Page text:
Thursday 21 November 2019

Kenny's challenges could prove politically fatal

Taoiseach Enda Kenny
Taoiseach Enda Kenny
John Downing

John Downing

Enda Kenny is holding a lot of aces as he returns today for his final political year in office.

When you stand back from all the hullabaloo, Mr Kenny looks like the one most likely to be Taoiseach again after the election which must happen some time between late November and April 9 next. Right now, the make-up of the coalition he would lead is anybody's guess.

But Mr Kenny, who will mark a full 40 continuous years as a TD in mid-November, knows well how the old adage about there being "many a slip twixt cup and lip" applies directly to electoral politics. The reality is that this Government faces a huge range of challenges which are politically awkward and could yet prove electorally fatal.

True, Mr Kenny has money to spend. Since last April, we have been told the Government will have at least €1.5bn to spend and we expect this to be evenly divided between tax cuts and increased spending. Much of the money for increased spending is already ear-marked to fund some restoration of public servants' pay cut since the grim days of 2008.

Indeed, seven years of cutbacks and tax hikes have heightened public hunger and the queue of ministers putting pressure on moneybags ministers Noonan and Howlin continues to grow. Defence Minister Simon Coveney was on the offensive last week, with a new defence blueprint making the case for more resources.

Today in Dublin, as the farm unions take to the streets ahead of a major demonstration in Brussels next week, Mr Coveney will feel pressure from his other job as Agriculture Minister. Also today in this newspaper, we report how, one way or another, the health services will require an extra €1.9bn next year.

That extra health tab should put the Government's €1.5bn leeway into a rather different context. But seasoned politicians believe Irish people do not make voting decisions based on the health services. The 2002 general election, which took place against a background of huge health waiting lists and patients on trolleys, graphically illustrated that lesson.

Still, Realpolitik dictates Mr Varadkar must get more. Then we will turn to the demands of Labour leader and Tánaiste Joan Burton for more goodies to distribute from her Department of Social Protection.

Elections across the democratic world have usually been about bribing voters with their own money. This has been very true in Ireland's case and it has not always helped us in the pursuit of medium to long-term stability and prosperity.

There are compelling arguments for reducing our continuing mountain of long-term debt which leaves Ireland still vulnerable to outside shocks arising from expected medium-term increased oil prices and the inevitability of an end to all-time low interest rates.

Pigs will fly before any major party presents itself to voters on a pledge of cutting the national debt. Deferred gratification is not a good election strategy.

In the last Budget, the Government gave away €1bn. The hope was that this, the promise of more, and an end to the disastrous political own-goals of 2014 would lift its popularity.

But it was not to be. Neither was the Fine Gael and Labour TDs' hopes of seeing water charges taken off the election issue list. The problem is that half the nation is not paying; Irish Water failed the EU "market test" to allow investment fund-raising off the Government books; and the reality that non-payers can still get the €100 so-called water conservation grant combined to put the kibosh on that hope.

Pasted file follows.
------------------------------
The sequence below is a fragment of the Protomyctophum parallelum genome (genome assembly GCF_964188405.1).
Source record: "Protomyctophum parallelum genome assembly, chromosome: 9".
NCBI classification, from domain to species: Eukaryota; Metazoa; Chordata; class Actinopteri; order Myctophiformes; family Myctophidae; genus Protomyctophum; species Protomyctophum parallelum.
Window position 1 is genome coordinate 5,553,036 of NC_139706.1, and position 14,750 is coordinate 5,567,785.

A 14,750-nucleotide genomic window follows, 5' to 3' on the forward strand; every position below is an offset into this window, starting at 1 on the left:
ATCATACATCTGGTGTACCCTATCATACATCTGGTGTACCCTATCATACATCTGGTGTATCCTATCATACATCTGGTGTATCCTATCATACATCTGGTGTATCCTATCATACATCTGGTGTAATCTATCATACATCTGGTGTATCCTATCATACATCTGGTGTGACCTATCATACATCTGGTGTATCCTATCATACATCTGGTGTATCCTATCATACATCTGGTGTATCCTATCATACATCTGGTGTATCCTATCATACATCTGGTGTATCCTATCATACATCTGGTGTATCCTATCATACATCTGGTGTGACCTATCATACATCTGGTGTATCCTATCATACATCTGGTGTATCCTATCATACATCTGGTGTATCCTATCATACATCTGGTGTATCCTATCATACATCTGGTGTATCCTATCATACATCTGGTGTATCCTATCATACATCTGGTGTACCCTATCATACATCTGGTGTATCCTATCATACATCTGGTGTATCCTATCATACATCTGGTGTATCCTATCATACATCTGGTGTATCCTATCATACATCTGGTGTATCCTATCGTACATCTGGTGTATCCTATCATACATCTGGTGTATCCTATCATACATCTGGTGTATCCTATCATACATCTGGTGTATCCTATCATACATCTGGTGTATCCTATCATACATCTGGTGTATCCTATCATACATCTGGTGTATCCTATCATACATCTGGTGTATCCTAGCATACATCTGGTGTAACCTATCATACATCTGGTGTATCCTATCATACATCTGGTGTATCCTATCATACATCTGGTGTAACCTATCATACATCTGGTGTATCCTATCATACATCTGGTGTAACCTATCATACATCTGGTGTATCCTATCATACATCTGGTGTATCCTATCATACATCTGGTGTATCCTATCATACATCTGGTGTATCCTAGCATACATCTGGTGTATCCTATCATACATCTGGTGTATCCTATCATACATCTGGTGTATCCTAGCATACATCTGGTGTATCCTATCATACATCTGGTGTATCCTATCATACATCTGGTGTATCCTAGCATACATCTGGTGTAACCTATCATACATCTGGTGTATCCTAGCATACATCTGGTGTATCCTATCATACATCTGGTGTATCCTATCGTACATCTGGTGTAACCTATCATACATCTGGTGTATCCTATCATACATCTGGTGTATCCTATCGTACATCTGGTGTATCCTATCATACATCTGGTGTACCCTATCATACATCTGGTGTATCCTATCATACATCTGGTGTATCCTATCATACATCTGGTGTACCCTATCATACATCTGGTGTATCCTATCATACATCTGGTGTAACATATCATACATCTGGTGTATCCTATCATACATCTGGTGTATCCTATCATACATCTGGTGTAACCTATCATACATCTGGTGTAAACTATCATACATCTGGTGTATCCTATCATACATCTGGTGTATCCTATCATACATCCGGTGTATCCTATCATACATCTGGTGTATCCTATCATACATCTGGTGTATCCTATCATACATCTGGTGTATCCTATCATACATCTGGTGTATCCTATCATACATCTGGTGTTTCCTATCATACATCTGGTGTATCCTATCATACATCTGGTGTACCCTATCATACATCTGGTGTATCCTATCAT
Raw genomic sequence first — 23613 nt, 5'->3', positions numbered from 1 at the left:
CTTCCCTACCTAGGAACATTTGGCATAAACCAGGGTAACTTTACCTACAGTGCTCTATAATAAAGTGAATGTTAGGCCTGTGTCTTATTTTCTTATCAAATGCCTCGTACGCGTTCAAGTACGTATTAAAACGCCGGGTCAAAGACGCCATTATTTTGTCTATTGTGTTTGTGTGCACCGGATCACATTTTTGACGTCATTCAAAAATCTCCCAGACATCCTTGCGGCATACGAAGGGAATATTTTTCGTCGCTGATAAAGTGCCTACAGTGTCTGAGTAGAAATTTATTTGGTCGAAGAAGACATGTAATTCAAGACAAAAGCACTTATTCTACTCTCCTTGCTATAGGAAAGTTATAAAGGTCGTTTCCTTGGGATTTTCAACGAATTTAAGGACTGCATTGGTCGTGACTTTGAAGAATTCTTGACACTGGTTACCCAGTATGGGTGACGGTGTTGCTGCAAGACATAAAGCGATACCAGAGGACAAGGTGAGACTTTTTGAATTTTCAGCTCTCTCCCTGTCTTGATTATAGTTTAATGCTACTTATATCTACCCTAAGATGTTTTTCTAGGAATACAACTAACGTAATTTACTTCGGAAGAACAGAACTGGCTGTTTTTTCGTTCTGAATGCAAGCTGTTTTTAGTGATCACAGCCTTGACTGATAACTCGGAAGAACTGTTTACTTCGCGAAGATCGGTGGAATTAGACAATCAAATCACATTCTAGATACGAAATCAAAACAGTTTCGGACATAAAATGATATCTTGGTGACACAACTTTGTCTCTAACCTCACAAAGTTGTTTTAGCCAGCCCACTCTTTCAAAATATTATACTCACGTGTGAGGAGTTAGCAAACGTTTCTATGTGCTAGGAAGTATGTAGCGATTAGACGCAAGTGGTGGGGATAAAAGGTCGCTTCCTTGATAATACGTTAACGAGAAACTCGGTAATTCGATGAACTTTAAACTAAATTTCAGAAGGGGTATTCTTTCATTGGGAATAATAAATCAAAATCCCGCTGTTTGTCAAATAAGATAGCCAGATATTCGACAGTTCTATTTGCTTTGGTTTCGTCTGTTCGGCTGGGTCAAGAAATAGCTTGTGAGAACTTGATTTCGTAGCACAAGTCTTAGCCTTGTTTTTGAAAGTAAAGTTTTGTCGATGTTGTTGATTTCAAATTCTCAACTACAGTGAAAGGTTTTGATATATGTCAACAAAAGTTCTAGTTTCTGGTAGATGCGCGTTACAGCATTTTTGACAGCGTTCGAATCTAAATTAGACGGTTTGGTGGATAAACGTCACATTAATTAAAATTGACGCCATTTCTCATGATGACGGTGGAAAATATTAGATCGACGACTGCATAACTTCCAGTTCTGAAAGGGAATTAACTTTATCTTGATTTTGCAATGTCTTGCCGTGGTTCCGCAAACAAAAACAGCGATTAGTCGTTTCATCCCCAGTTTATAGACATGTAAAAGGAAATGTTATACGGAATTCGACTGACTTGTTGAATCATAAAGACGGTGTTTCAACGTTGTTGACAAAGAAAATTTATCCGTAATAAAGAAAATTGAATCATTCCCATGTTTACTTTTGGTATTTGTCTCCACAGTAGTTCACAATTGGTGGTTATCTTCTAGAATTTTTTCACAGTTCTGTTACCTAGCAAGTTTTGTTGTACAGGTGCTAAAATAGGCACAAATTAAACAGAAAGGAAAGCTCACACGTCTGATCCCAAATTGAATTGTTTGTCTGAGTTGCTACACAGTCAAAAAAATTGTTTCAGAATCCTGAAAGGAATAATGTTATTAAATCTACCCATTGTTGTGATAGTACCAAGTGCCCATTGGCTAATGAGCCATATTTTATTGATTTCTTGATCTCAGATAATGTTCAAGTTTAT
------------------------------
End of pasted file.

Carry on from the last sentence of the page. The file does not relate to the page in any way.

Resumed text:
Then there were the unforeseen happenings which so often bedevil governments. There was a row over Siteserv and the IBRC, which succeeded Anglo Irish Bank, which took too long to park in a special inquiry.

A potential problem from the unforeseen department right now is the much awaited report on the investigation into the controversial departure of former Garda Commissioner Martin Callinan. We expect its publication any day soon.

Mr Callinan stood down unexpectedly in March 2014. Mr Kenny has denied Opposition allegations that he effectively sacked the Commissioner. Concerns have been raised over why the Taoiseach sent the then-Justice Department secretary general, Brian Purcell, to Mr Callinan's home to highlight Government worries about various issues.

Laws guarding against political interference mean Cabinet agreement, which was not sought by Mr Kenny, is required to remove a Garda Commissioner. The Opposition generally, and Fianna Fáil in particular, is very hopeful this could be the one. But any politically fatal consequences would come as a very major surprise and leave Mr Kenny and his advisers without any competition for "political poker face of the year" award.

The section of the Fennelly Commission report into the Callinan affair was expected to be completed at the start of this year. But the work was hit by a number of delays.

Last Thursday it emerged that Mr Kenny is to be given a copy today, which is also his first day back at work since his summer break. He is line minister responsible and expected to be the only person to be given a full version of the report. So, it would appear to be Mr Kenny's call alone to decide how and when its details are to be made public.

Fianna Fáil's justice spokesman, Niall Collins, has said the report must be made public immediately today as the issues involved are too important to allow for further delay. Whatever the report content, it has the potential to make for a noisy start to the new political season in which no quarter will be asked or given as the general election dominates.

Irish Independent

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